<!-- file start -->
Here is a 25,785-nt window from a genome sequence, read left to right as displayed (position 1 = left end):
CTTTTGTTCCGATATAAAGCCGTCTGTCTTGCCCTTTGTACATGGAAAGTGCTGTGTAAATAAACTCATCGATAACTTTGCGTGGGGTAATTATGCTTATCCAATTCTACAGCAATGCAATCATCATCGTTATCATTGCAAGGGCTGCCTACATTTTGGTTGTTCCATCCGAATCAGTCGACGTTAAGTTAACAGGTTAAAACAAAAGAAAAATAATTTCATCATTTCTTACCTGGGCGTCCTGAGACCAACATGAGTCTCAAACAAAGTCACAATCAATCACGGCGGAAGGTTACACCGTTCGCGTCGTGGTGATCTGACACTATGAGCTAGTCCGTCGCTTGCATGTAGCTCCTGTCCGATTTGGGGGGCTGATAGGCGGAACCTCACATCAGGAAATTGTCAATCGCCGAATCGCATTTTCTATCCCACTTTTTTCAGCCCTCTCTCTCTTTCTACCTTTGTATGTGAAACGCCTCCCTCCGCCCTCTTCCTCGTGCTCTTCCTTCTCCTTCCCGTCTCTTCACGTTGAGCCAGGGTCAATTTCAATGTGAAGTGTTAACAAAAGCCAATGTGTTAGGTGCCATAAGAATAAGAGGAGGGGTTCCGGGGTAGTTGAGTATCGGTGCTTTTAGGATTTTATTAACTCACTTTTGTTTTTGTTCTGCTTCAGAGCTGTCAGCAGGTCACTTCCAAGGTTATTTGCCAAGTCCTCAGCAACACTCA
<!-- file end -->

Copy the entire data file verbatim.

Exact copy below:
Here is a 25,785-nt window from a genome sequence, read left to right as displayed (position 1 = left end):
CTTTTGTTCCGATATAAAGCCGTCTGTCTTGCCCTTTGTACATGGAAAGTGCTGTGTAAATAAACTCATCGATAACTTTGCGTGGGGTAATTATGCTTATCCAATTCTACAGCAATGCAATCATCATCGTTATCATTGCAAGGGCTGCCTACATTTTGGTTGTTCCATCCGAATCAGTCGACGTTAAGTTAACAGGTTAAAACAAAAGAAAAATAATTTCATCATTTCTTACCTGGGCGTCCTGAGACCAACATGAGTCTCAAACAAAGTCACAATCAATCACGGCGGAAGGTTACACCGTTCGCGTCGTGGTGATCTGACACTATGAGCTAGTCCGTCGCTTGCATGTAGCTCCTGTCCGATTTGGGGGGCTGATAGGCGGAACCTCACATCAGGAAATTGTCAATCGCCGAATCGCATTTTCTATCCCACTTTTTTCAGCCCTCTCTCTCTTTCTACCTTTGTATGTGAAACGCCTCCCTCCGCCCTCTTCCTCGTGCTCTTCCTTCTCCTTCCCGTCTCTTCACGTTGAGCCAGGGTCAATTTCAATGTGAAGTGTTAACAAAAGCCAATGTGTTAGGTGCCATAAGAATAAGAGGAGGGGTTCCGGGGTAGTTGAGTATCGGTGCTTTTAGGATTTTATTAACTCACTTTTGTTTTTGTTCTGCTTCAGAGCTGTCAGCAGGTCACTTCCAAGGTTATTTGCCAAGTCCTCAGCAACACTCA